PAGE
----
OddWorld Abe’s Odyssey (1997) PS1 Retro Review

oddworld ps1 boxart
Release Date
Oddworld Inhabitants
Available Elsewhere?
Playstation Classic
Approx Value?
Up to £10
Our Score

Back in 1997 a very special thing happened.

A game was released on the Playstation that seemed to defy the limits of the console.

Beautifully rendered, fiendishly difficult and with actual cinematic cut-scenes, this game caused a spate of bad impressions of it’s hero up and down the country.

Cries of ‘Helloo!’, ‘Follow me!’ and ‘Work!’ could be heard in every playground the length and breadth of the land.

It was, of course, Abe’s Odysee.

Cinematic Origins

Created by Sherry McKenna, a special effects and CGI producer that worked on such cult classics as The Last Starfighter, Labyrinth, and Bill and Ted’s Excellent Adventure.

Alongside Sherry Mckenna was Lorne Lanning (of the same professions) who also voiced all of the characters in Abe.

They formed their own video game development company, Oddworld Inhabitants, in 1994.

Three years later, they gifted the world with the first of the inaccurately titled Oddworld Quintology (because there are currently four games in the set, with one of those not officially ‘canon’, and three more due for release.

More on that later, it gets a little confusing.

What’s Abe’s Odyssey about and what’s it like play?

Our protagonist, Abe, is a mild-mannered janitor at a charming meat processing factory called Rupture Farms, and also a Mudokon.

The Modokun are an indigenous people enslaved by the meat processing plants owners, the evil Glukkons.


Farm foods

During Abe’s routine duties he learns that the creatures farmed for the products made at Rupture Farms (Meeches, Scrabs and Paramites) are either extinct, or soon to be so.

He also learns that the Glukkons intend to begin making a new product: Mudokon Pops! This is the final straw for Abe, and he immediately sets about escaping and attempting to free the 100 of his people imprisoned and working around the facility.


 To do this you play as Abe, and apart from the usual run, jump, climb paradigm that are the staple of every platformer, you have two extra mechanics at your disposal; Gamespeak and the Possession Chant.

Both of these serve to flip the traditional ideals of platform games, in essence swapping aggression for empathy, and it makes Abe’s Oddysee absolutely unique.

Gamespeak is a bank of words and gestures that allow you to command the enslaved Mudokons and enable their safe escape.

Abe can say ‘Hello’, ‘Wait’, and ‘Follow Me’, laugh, display anger, fart, and whistle. He uses all of these in increasingly complex ways, but it’s very difficult.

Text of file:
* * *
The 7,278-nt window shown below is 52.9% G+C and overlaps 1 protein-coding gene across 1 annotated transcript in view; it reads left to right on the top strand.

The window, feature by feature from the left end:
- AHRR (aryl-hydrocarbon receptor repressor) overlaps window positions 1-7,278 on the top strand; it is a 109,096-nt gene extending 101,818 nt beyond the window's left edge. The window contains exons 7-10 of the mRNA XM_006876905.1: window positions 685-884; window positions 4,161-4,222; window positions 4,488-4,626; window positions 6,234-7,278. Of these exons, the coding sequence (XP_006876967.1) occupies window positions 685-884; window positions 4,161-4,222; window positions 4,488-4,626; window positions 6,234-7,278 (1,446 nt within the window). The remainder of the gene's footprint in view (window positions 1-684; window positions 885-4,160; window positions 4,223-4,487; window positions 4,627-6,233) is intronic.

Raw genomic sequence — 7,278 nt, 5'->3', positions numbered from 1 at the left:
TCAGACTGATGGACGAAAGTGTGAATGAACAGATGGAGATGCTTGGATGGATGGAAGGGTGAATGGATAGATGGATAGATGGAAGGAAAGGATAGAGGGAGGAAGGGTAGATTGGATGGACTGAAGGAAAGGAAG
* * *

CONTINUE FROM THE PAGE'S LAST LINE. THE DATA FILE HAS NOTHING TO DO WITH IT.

Players must be very careful not to run your countrymen into meat grinders, off of cliffs, through mine-fields etc.

Oh, and then there are the guards, horrible squid-faced creatures called Sligs, with robotic legs and machine guns.

That is where Abe’s final ability comes in most useful, the Possession Chant.

What does the Possession Chant do in Abe’s Odyssey?

This allows players to ‘Astrally Project’ and take over a Slig’s body, enabling access to area’s unreachable by Abe, or to force the Slig to kill his counterparts or destroy equipment.

The Sligs also have their own bank of commands which can influence and control their guard dogs (Slogs).

All of this variety gives rise to some insanely hard puzzles that require an awful lot of trial and error, but that are immensely satisfying when one gets it right.

 The look of the game is absolutely superb, and holds up really well even by today’s standards.

Considering that it was written for the PS1, a 32-bit machine with only 2mb of RAM and a 16-bit sound card, it beggars belief that they produced Abe to run on it at all.

It is a stunning achievement with that level of technology.

Why is Abe’s Odyssey 2D when 3D was the in thing back then?

Lorne Lanning chose to develop the game as a 2D platformer.

He saw that the quality of 3D on the gaming systems at the time were poor, so his expertise went into pre-rendering 3D bitmaps because the unique look would distinguish them from all other games being produced in 3D at the time.

They used flip screens to make a flip book effect, with the pre-rendered bitmaps like digital paintings used as the background on each screen.

The results stretched the PS1 to it’s absolute limit but speak for themselves. It’s a truly beautiful game.

Following on from Abe’s Oddysee’s critical success (it sold 3.5 million copies, made 180 million dollars and won 30 industry awards)

More Oddworld

Oddworld Inhabitants have made several more interesting entries into the saga of Abe’s homeworld: Oddworld.

 Abe’s Exoddus, Oddworld: Munch’s Oddysee, Oddworld: Strangers Wrath, Oddworld: New ‘n’ Tasty!, Siegeworld (unfinished), The Brutal Ballad of Fangus Klot (unfinished), and the new and soon-to-be-released Oddworld: Soulstorm (which we are really excited about)

Not only are they all highly innovative games, some of them have been instrumental in pushing the art form forward.

They punctuate the journey of the dazzlingly gifted developers Lorne Lanning and Sherry McKenna.

We look forward to their future games with anticipation. 

It all started with Abe’s Oddysee though, for our money a solid contender for one of the best games ever made for the original Playstation and thankfully Sony know this too as its included on the Playstation Classic.

oddworld ps1 boxart
OddWorld Abe’s Odyssey (1997) PS1 Retro Review
Is it worth playing again?
It peanuts to pick up and will give you hours of fun so yes, go get it on the original PS1 on eBay or opt for the PS4 for a modernised version.
Classic Factor
Reader Rating2 Votes
Good Bits
It's still epic and so much fun to play today
Bad Bits
Has some really challenging parts in the game
Retroheadz Score

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